Friday, June 30, 2006

What does Hamdan mean?

In a stunning blow to the President’s claim of nearly unlimited war-time powers, the Supreme Court held in favor of petitioner, Salim Ahmed Hamdan, a Yemini who is alleged to have been an intimate of Osama Bin Laden.

Justice Breyer, with whom Justice Kennedy, Justice Souter, and Justice Ginsburg joined, succinctly stated the import of today’s holding:
The dissenters say that today's decision would “sorely hamper the President's ability to confront and defeat a new and deadly enemy.” They suggest that it undermines our Nation’s ability to “preven[t] future attacks” of the grievous sort that we have already suffered. That claim leads me to state briefly what I believe the majority sets forth both explicitly and implicitly at greater length. The Court's conclusion ultimately rests upon a single ground: Congress has not issued the Executive a “blank check.” Cf. Hamdi v. Rumsfeld, 542 U. S. 507, 536 (2004) (plurality opinion). Indeed, Congress has denied the President the legislative authority to create military commissions of the kind at issue here. Nothing prevents the President from returning to Congress to seek the authority he believes necessary.

Where, as here, no emergency prevents consultation with Congress, judicial insistence upon that consultation does not weaken our Nation's ability to deal with danger. To the contrary, that insistence strengthens the Nation's ability to determine--through democratic means--how best to do so. The Constitution places its faith in those democratic means. Our Court today simply does the same.
Justice John Paul Stevens delivered the opinion of the court, which stated,
We conclude that the military commission convened to try Hamdan lacks power to proceed because its structure and procedures violate both the UCMJ [Uniform Code of Military Justice] and the Geneva Conventions.
It was not a good day for the Bush administration that had elsewhere argued that the Geneva Conventions, though, in the words of Attorney General Gonzales were “quaint,” were inapposite to the current War on Terror.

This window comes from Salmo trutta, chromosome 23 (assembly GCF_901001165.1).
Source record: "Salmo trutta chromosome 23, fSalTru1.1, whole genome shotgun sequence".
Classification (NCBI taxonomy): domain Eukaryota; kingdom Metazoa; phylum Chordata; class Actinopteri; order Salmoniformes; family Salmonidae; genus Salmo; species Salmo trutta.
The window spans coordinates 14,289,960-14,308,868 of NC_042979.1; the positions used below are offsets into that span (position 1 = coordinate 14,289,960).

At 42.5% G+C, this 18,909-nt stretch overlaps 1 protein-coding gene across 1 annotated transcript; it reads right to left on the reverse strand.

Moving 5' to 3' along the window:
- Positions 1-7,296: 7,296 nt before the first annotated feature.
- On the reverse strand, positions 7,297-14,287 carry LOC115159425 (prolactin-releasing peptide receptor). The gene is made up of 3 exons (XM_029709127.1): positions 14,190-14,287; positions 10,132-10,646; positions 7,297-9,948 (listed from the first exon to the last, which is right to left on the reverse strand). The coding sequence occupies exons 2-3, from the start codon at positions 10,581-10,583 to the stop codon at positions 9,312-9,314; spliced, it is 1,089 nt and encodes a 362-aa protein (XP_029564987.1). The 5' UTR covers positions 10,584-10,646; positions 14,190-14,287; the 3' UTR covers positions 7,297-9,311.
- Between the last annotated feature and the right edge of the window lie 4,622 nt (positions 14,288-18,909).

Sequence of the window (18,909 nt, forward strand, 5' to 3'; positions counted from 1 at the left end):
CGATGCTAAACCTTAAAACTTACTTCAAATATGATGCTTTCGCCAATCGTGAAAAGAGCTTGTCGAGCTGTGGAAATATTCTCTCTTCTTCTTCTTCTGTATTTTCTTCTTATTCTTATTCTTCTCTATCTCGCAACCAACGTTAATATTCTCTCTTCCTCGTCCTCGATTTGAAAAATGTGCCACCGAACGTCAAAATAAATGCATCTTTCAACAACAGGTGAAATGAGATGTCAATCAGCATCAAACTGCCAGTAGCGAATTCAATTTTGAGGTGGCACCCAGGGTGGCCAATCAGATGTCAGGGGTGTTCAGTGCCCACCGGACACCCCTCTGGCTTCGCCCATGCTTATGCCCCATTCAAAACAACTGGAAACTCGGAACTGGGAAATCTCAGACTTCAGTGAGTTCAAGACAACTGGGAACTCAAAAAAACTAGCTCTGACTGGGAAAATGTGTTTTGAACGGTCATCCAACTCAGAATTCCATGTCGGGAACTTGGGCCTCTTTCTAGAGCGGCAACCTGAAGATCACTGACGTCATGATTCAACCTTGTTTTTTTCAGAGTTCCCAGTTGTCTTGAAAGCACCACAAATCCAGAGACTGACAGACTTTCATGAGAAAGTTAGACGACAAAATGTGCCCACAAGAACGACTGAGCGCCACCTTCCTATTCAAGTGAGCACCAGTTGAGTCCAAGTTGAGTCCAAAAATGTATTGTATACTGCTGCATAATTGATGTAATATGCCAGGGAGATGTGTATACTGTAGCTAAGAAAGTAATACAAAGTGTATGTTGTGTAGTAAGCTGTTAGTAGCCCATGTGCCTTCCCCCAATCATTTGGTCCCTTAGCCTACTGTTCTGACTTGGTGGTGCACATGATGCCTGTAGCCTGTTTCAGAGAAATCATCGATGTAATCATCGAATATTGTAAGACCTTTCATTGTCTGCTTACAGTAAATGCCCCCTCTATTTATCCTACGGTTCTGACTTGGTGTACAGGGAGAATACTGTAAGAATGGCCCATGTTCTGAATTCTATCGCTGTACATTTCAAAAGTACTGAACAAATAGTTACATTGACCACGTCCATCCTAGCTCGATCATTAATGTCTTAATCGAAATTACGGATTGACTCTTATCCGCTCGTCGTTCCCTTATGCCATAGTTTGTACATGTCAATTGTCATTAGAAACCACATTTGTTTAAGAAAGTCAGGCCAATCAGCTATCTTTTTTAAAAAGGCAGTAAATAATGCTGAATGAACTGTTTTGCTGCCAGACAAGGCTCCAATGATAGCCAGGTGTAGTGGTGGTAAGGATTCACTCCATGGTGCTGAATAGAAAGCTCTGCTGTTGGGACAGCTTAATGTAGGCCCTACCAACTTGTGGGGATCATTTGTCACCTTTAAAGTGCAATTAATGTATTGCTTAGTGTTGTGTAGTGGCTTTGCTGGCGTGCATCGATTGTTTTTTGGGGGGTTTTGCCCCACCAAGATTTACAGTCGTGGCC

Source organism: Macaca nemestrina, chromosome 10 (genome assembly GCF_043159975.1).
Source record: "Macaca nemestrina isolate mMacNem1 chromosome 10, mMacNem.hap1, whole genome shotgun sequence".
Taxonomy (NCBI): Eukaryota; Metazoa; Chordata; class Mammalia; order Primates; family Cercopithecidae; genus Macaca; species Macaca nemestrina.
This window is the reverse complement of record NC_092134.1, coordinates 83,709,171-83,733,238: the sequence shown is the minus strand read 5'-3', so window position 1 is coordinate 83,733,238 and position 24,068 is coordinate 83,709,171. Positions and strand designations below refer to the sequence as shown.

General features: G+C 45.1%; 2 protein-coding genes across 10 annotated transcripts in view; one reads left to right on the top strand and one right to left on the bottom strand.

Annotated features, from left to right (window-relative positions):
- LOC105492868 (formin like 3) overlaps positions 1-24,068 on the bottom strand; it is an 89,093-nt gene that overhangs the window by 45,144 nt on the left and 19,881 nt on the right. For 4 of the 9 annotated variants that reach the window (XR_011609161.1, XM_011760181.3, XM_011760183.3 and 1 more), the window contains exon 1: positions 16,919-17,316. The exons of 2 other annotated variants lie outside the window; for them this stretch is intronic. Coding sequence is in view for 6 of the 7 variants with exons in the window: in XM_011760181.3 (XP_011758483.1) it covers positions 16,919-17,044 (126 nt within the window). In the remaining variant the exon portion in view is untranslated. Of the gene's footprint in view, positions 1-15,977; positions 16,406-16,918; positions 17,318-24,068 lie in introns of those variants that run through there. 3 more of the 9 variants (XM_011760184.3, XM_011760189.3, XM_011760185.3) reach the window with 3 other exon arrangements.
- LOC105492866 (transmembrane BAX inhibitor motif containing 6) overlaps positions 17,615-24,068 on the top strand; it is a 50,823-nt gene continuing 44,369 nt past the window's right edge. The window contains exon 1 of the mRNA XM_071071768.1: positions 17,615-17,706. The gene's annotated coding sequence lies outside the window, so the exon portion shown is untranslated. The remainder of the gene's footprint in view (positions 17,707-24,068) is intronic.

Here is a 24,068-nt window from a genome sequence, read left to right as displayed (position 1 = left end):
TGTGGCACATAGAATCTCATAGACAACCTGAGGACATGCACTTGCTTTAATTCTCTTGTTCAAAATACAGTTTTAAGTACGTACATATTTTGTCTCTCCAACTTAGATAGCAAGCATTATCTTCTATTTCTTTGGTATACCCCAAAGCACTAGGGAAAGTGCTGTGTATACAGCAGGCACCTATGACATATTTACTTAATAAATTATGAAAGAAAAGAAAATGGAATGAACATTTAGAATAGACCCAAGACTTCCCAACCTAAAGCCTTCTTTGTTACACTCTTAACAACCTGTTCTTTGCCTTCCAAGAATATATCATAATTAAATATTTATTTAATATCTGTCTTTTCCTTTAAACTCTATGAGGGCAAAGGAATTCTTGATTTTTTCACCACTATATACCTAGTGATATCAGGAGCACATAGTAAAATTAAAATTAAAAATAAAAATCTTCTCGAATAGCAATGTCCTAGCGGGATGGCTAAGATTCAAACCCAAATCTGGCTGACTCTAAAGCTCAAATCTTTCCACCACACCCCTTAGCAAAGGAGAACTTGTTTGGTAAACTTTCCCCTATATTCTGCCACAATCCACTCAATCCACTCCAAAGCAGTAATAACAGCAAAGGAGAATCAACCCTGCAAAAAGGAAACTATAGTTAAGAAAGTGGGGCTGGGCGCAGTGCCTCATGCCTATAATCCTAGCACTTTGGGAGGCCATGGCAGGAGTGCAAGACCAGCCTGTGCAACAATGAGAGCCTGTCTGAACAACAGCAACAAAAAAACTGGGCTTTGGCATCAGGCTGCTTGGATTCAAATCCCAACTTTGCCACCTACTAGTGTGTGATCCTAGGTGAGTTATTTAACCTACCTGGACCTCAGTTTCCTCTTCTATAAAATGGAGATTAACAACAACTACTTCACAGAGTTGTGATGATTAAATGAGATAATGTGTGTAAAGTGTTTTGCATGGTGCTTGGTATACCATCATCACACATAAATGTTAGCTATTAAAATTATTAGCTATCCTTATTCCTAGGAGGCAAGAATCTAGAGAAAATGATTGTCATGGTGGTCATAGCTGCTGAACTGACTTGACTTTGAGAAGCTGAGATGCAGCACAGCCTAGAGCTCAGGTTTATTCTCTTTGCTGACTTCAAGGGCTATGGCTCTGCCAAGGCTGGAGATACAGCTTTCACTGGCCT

The Detainee Treatment Act of 2005 (DTA) §1005(e)(1) provides that “no court ... shall have jurisdiction to hear or consider ... an application for ... habeas corpus filed by ... an alien detained ... at Guantanamo Bay.” The Court found that the DTA’s jurisdiction stripping provisions do not apply retroactively to Hamdan’s case, in which the crime charged allegedly occurred the AUFA (Authorization to Use Force in Afghanistan) and the charges were brought before the enactment of the DTA.

Justice Scalia noted that if the court had not denied retroactive application of this jurisdiction stripping statute, it would have had to deal with the provision of the Constitution which states that the Writ of “habeas corpus shall not be suspended, unless when in cases of rebellion or invasion the public safety may require it.”

The bad news for lovers of freedom is that the power of the Great Writ to survive Congress' efforts to strip the Supreme Court of jurisdiction is still in doubt. Chief Justice Roberts took no part in the Hamdan decision because he was part of a lower court that upheld the President’s military commissions.

In order to deny retroactive effect to the jurisdiction stripping provisions of the DTA, the majority looked at the legislative history of the statute, including the statements of various Senators made during the debate. The dissenters criticized the manner in which this was done, arguing that the statements were quoted selectively.

What does it foretell of the debate to come about the domestic surveillance by the NSA? Clearly, the Congress did not believe that it had authorized the administration to ignore the FISA law when it passed the AUMF. If the Court pays the same deference to congressional intent that it claims to have given here, the domestic spying program is sure to get slapped down.

What I find especially troubling is this parenthetical remark in Scalia’s discussion of the majority’s perusal of legislative history:
(Of course in its discussion of legislative history the Court wholly ignores the President's signing statement, which explicitly set forth his understanding that the DTA ousted jurisdiction over pending cases.)
I first wrote about the pernicious “signing statements” on January 4, 2006, here and here.

It should be observed that when Congress passes a law, the President can sign it or veto it. He knows what is the congressional intent, and he chooses whether to agree or disagree. If he disagrees, then Congress has an opportunity to over-ride the veto. But Bush does not veto bills: he just ignores them. Does Congress have any recourse?

Well, there is always the impeachment thing.

“… and tell ’em Big Mitch sent ya!”

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